Digital Assets: Planning for a Digital Afterlife
Planning for a digital afterlife is becoming increasingly important; especially when the digital asset in question has a monetary value rather than a sentimental value.
The definition of a digital asset is broad, including all content, accounts and files created and stored on line or on digital devices such as computers and smart phones. Examples of digital assets include: online bank accounts, trading sites such as eBay, internet payment sites such as PayPal, online gaming accounts such as Xbox live and online social media sites, such as Facebook, Instagram and Flickr. Digital devices such as computers, tablets and phones are also considered as digital assets.
It is therefore imperative that you are clear on how you would like each asset to be dealt with on death. Social media profiles such as Facebook or Instagram, can be either frozen and turned into an online memorial for friends and family, or taken off line. Emails may either be kept for the family or deleted as may contain sensitive information.
What would you like to happen to your photos stored online? Perhaps you would like them to be downloaded and printed out for certain beneficiaries.
It is likely that you access your digital assets using a variety of devices, phones, laptops, desktops etc. These should be identified and listed in an inventory often referred to as a digital assets log.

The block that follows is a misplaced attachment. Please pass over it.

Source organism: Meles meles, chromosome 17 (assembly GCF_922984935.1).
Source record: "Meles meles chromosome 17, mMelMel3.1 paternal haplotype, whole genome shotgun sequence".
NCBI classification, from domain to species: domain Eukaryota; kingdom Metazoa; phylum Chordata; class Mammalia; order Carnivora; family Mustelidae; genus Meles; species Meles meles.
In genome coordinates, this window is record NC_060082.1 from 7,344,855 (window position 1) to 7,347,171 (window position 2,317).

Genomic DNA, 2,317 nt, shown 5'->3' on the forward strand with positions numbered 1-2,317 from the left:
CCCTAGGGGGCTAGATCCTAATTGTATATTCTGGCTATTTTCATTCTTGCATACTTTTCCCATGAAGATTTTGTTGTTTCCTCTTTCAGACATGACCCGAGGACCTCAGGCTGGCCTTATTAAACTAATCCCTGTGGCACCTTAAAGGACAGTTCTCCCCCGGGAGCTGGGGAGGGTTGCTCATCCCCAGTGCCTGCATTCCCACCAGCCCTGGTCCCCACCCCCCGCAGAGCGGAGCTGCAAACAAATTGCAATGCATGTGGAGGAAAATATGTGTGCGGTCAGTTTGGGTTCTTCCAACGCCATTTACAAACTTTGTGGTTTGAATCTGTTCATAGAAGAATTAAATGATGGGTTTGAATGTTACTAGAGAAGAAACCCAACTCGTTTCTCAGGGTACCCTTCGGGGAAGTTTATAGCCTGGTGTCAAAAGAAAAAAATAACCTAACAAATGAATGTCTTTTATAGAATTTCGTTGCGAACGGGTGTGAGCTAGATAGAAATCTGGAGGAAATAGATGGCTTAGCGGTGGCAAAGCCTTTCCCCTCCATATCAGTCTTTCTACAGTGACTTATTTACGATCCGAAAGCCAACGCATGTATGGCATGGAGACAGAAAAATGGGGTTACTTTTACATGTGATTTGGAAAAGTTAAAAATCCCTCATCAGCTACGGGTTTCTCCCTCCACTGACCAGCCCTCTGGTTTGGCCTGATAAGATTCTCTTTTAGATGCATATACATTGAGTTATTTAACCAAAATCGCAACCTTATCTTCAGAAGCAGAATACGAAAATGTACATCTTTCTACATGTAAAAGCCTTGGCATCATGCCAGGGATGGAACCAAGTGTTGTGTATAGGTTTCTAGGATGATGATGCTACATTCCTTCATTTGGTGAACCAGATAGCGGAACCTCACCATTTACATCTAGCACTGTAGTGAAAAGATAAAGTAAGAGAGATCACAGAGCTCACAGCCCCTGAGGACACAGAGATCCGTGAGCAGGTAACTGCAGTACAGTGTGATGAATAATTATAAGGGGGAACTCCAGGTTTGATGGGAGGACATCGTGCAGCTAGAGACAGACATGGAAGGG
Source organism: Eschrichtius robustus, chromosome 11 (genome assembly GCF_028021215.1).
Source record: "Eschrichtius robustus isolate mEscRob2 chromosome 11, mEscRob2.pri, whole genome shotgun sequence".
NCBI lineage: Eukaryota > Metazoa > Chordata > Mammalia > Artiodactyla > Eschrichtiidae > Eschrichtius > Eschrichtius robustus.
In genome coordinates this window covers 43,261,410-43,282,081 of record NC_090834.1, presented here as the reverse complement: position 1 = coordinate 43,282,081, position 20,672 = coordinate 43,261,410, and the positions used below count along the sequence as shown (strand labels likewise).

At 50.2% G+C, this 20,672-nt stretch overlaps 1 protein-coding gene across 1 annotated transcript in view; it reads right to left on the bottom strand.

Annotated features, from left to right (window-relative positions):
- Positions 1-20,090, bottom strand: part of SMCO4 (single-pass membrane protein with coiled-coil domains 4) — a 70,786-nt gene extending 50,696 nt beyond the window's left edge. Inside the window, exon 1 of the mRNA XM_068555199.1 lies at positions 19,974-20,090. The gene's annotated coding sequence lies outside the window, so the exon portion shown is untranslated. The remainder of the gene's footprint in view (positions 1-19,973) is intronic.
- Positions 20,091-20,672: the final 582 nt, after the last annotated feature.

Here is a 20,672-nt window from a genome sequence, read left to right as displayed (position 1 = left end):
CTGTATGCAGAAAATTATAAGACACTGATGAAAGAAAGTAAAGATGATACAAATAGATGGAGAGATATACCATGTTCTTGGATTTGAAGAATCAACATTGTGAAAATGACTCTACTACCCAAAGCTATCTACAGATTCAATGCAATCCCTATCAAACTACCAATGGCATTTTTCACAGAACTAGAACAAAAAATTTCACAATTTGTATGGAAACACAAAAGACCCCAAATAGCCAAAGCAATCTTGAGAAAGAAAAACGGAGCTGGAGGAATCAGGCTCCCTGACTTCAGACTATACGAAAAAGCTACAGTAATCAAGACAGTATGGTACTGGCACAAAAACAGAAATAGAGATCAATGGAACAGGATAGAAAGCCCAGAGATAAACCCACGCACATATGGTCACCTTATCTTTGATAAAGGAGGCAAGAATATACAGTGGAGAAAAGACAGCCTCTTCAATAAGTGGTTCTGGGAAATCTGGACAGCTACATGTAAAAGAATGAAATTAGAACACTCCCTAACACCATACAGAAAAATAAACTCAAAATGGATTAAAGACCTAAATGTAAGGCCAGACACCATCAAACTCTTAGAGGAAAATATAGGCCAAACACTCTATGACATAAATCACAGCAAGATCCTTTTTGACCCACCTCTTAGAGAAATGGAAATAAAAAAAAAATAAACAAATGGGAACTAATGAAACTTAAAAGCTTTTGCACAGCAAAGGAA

Once you have listed all your devices you should try to note against it the content (in particular, focusing on any device through which they access any digital asset with value e.g. internet banking).
Noting the physical location of each device is also helpful, together with that devices username and password. You should then identify the chosen beneficiary and include final wishes for that asset – i.e. to be deleted or shared.
Please also consider not only the device but the digital files on that device. These are two separate things. The files on a device are also part of your digital estate and can be shared with many people. Therefore beneficiary of the device and the digital files on that device could in fact be two different people.
Once the digital log is prepared you will need to ensure that your Will reflects your final wishes in respect of each digital asset. If on death, your estate will consist of valuable digital assets it may be advisable that you also appoint a more technologically savvy person to assist the executor in handling digital assets. This person would be known as your Digital Executor.
When administering an estate it is crucial an Internet Service Providers (ISP) terms and conditions are reviewed and this is where your executors may benefit from seeking legal advice. Even if an executor is aware of the digital asset and potentially the required passwords, it is still up for debate whether the executor has the right to access these accounts. The ISP’s terms and conditions should be reviewed and are usually instructive on whether the service prohibits the sharing of login information. Some services make exceptions for executors and attorneys but it is important to always check.
Article by Lucy Nevill, Lucy is a Solicitor specialising in Wills and Lasting Powers of Attorney and is based in our Ferring office.
The information contained in this article is for general guidance only and is not intended to be legal advice. Professional advice should always be taken on the application of the law in any particular situation.